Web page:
An unreliable narrator is a narrator whose credibility has been seriously compromised. The term was coined in 1961 by Wayne C. Booth in The Rhetoric of Fiction. This narrative mode is one that can be developed by an author for a number of reasons, usually to deceive the reader or audience. Unreliable narrators are usually first-person narrators, but third-person narrators can also be unreliable.
The nature of the narrator is sometimes immediately clear. For instance, a story may open with the narrator making a plainly false or delusional claim or admitting to being severely mentally ill, or the story itself may have a framei in which the narrator appears as a character, with clues to his unreliability. A more dramatic use of the device delays the revelation until near the story's end. This twist ending forces the reader to reconsider their point of view and experience of the story. In some cases the narrator's unreliability is never fully revealed but only hinted at, leaving the reader to wonder how much the narrator should be trusted and how the story should be interpreted.
i Frame: A frame story (also frame tale, frame
narrative, etc.) employs a narrative technique whereby an introductory main story is composed, at least in part, for the purpose of setting the stage for a fictive narrative or organizing a set of shorter stories, each of which is a story within a story. The frame story leads readers from the first story into the smaller one within it.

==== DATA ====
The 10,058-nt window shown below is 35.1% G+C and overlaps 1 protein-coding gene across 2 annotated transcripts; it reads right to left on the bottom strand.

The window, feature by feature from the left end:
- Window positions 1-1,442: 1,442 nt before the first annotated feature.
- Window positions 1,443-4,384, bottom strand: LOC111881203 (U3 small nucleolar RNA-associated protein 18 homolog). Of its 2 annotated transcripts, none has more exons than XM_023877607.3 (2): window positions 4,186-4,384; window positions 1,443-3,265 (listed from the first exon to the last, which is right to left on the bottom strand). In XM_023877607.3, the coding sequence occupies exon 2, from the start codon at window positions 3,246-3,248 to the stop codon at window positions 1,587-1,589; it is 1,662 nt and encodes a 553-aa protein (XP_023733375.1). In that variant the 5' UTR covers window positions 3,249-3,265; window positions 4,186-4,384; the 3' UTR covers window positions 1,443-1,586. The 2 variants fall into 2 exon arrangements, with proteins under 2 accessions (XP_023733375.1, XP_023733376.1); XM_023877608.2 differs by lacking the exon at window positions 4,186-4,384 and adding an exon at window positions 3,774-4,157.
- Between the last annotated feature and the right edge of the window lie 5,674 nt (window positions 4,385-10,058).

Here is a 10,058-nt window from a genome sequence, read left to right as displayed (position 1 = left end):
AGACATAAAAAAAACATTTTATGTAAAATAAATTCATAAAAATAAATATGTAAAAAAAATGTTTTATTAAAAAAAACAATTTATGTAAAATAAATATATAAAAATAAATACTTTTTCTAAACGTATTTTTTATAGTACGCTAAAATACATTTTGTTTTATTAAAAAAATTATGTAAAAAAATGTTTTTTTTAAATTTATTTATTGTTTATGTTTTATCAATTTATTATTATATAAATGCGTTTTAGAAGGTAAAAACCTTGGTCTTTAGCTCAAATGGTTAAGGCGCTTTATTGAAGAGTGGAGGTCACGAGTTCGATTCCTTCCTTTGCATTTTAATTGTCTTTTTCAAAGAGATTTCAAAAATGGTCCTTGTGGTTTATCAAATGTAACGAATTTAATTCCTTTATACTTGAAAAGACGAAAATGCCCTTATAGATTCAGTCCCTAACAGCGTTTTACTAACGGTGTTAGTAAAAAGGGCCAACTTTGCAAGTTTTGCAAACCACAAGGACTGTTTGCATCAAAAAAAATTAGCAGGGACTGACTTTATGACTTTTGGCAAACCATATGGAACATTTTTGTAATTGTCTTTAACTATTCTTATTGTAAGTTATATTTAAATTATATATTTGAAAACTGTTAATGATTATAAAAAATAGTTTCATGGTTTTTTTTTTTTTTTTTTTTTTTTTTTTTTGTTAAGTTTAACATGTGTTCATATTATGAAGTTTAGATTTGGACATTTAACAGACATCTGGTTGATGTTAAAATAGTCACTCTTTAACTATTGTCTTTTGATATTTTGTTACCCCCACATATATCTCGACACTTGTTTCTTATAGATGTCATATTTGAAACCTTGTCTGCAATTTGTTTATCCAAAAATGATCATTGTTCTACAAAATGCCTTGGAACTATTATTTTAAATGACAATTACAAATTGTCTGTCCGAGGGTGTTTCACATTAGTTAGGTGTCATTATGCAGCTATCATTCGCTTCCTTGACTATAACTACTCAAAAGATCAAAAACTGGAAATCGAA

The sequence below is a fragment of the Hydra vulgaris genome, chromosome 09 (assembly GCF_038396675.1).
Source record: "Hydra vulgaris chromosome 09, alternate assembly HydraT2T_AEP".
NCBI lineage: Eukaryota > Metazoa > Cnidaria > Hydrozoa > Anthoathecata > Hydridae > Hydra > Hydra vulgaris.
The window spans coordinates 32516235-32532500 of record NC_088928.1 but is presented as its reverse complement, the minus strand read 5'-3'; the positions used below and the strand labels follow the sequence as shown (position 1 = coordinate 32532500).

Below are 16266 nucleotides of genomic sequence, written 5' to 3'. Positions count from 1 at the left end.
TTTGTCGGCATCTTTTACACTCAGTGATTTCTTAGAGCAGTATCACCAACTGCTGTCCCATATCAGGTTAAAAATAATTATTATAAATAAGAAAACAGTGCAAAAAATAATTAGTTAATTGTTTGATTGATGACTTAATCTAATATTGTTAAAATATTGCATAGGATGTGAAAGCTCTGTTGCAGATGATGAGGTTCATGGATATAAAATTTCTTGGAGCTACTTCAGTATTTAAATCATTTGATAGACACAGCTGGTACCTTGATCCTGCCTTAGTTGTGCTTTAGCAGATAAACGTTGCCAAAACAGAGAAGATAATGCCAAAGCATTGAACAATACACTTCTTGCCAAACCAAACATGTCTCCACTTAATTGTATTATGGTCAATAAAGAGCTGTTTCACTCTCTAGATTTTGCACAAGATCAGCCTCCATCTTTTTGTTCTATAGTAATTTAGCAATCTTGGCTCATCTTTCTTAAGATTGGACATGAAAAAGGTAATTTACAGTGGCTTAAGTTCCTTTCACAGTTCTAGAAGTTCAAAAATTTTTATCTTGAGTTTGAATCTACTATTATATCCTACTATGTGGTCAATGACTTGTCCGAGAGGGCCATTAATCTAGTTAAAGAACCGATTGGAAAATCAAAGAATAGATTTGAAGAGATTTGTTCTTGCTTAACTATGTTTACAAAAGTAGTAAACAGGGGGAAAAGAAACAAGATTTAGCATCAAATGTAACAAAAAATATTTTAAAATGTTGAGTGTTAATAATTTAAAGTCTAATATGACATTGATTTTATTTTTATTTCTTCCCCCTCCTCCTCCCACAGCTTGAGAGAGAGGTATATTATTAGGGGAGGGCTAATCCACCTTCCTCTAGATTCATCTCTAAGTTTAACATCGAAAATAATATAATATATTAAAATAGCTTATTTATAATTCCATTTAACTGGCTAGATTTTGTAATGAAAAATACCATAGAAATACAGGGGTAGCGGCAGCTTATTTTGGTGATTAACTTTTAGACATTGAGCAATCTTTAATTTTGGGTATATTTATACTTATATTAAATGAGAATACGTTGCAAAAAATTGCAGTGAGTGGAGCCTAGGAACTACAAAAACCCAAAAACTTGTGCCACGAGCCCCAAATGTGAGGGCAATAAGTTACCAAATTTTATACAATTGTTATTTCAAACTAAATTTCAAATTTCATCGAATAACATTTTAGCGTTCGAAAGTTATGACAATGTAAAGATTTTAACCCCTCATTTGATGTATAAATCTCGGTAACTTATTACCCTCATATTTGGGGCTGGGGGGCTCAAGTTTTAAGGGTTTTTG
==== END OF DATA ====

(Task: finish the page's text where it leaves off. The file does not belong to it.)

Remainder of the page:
This form gradually spread west through the
centuries and became popular, giving rise to such classic frame tale collections as the One Thousand and One Nights (Arabian Nights), Heart of Darkness , and Canterbury Tales. This format had flexibility in that various narrators could retain the stories they liked or understood, while dropping ones they didn't and adding new ones they heard from other places. This occurred particularly with One Thousand and One Nights, where different versions over the centuries have included different stories